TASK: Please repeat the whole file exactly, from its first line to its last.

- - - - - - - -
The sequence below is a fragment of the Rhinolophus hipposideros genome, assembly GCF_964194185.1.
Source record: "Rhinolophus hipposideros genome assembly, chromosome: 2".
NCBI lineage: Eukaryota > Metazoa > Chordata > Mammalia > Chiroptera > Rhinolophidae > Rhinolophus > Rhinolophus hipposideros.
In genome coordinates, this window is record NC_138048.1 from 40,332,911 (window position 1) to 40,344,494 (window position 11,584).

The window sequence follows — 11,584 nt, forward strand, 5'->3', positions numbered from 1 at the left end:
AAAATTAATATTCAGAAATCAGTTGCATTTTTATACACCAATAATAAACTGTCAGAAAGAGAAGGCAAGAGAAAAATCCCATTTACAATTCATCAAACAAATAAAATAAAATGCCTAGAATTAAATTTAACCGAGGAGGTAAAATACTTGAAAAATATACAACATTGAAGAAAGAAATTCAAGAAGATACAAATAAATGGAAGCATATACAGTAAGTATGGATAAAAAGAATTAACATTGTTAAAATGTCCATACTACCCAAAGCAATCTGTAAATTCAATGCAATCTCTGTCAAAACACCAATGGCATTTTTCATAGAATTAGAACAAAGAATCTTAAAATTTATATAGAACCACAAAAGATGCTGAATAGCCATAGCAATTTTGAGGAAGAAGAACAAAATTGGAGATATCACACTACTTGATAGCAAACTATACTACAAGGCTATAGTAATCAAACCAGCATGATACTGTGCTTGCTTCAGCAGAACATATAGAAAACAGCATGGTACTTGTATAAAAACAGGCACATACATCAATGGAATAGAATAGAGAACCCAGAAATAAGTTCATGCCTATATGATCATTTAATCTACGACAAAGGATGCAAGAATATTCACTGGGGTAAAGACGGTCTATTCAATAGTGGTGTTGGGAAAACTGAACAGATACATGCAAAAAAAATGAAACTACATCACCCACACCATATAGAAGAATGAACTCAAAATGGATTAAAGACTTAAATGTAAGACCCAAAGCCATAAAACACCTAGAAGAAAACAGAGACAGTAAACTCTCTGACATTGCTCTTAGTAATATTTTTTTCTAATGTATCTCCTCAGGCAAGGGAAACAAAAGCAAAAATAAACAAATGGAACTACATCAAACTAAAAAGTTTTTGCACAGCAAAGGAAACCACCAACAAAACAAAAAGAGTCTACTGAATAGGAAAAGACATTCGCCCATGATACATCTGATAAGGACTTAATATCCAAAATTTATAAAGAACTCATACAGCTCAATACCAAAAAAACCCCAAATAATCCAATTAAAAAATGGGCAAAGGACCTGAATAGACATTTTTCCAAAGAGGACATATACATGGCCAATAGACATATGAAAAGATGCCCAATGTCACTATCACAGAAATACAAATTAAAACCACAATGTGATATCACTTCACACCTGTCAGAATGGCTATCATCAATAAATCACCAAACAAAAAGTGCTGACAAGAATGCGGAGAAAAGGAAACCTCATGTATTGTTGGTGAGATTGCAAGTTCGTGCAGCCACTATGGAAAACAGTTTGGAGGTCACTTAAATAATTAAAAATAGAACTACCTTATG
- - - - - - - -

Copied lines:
The sequence below is a fragment of the Rhinolophus hipposideros genome, assembly GCF_964194185.1.
Source record: "Rhinolophus hipposideros genome assembly, chromosome: 2".
NCBI lineage: Eukaryota > Metazoa > Chordata > Mammalia > Chiroptera > Rhinolophidae > Rhinolophus > Rhinolophus hipposideros.
In genome coordinates, this window is record NC_138048.1 from 40,332,911 (window position 1) to 40,344,494 (window position 11,584).

The window sequence follows — 11,584 nt, forward strand, 5'->3', positions numbered from 1 at the left end:
AAAATTAATATTCAGAAATCAGTTGCATTTTTATACACCAATAATAAACTGTCAGAAAGAGAAGGCAAGAGAAAAATCCCATTTACAATTCATCAAACAAATAAAATAAAATGCCTAGAATTAAATTTAACCGAGGAGGTAAAATACTTGAAAAATATACAACATTGAAGAAAGAAATTCAAGAAGATACAAATAAATGGAAGCATATACAGTAAGTATGGATAAAAAGAATTAACATTGTTAAAATGTCCATACTACCCAAAGCAATCTGTAAATTCAATGCAATCTCTGTCAAAACACCAATGGCATTTTTCATAGAATTAGAACAAAGAATCTTAAAATTTATATAGAACCACAAAAGATGCTGAATAGCCATAGCAATTTTGAGGAAGAAGAACAAAATTGGAGATATCACACTACTTGATAGCAAACTATACTACAAGGCTATAGTAATCAAACCAGCATGATACTGTGCTTGCTTCAGCAGAACATATAGAAAACAGCATGGTACTTGTATAAAAACAGGCACATACATCAATGGAATAGAATAGAGAACCCAGAAATAAGTTCATGCCTATATGATCATTTAATCTACGACAAAGGATGCAAGAATATTCACTGGGGTAAAGACGGTCTATTCAATAGTGGTGTTGGGAAAACTGAACAGATACATGCAAAAAAAATGAAACTACATCACCCACACCATATAGAAGAATGAACTCAAAATGGATTAAAGACTTAAATGTAAGACCCAAAGCCATAAAACACCTAGAAGAAAACAGAGACAGTAAACTCTCTGACATTGCTCTTAGTAATATTTTTTTCTAATGTATCTCCTCAGGCAAGGGAAACAAAAGCAAAAATAAACAAATGGAACTACATCAAACTAAAAAGTTTTTGCACAGCAAAGGAAACCACCAACAAAACAAAAAGAGTCTACTGAATAGGAAAAGACATTCGCCCATGATACATCTGATAAGGACTTAATATCCAAAATTTATAAAGAACTCATACAGCTCAATACCAAAAAAACCCCAAATAATCCAATTAAAAAATGGGCAAAGGACCTGAATAGACATTTTTCCAAAGAGGACATATACATGGCCAATAGACATATGAAAAGATGCCCAATGTCACTATCACAGAAATACAAATTAAAACCACAATGTGATATCACTTCACACCTGTCAGAATGGCTATCATCAATAAATCACCAAACAAAAAGTGCTGACAAGAATGCGGAGAAAAGGAAACCTCATGTATTGTTGGTGAGATTGCAAGTTCGTGCAGCCACTATGGAAAACAGTTTGGAGGTCACTTAAATAATTAAAAATAGAACTACCTTATG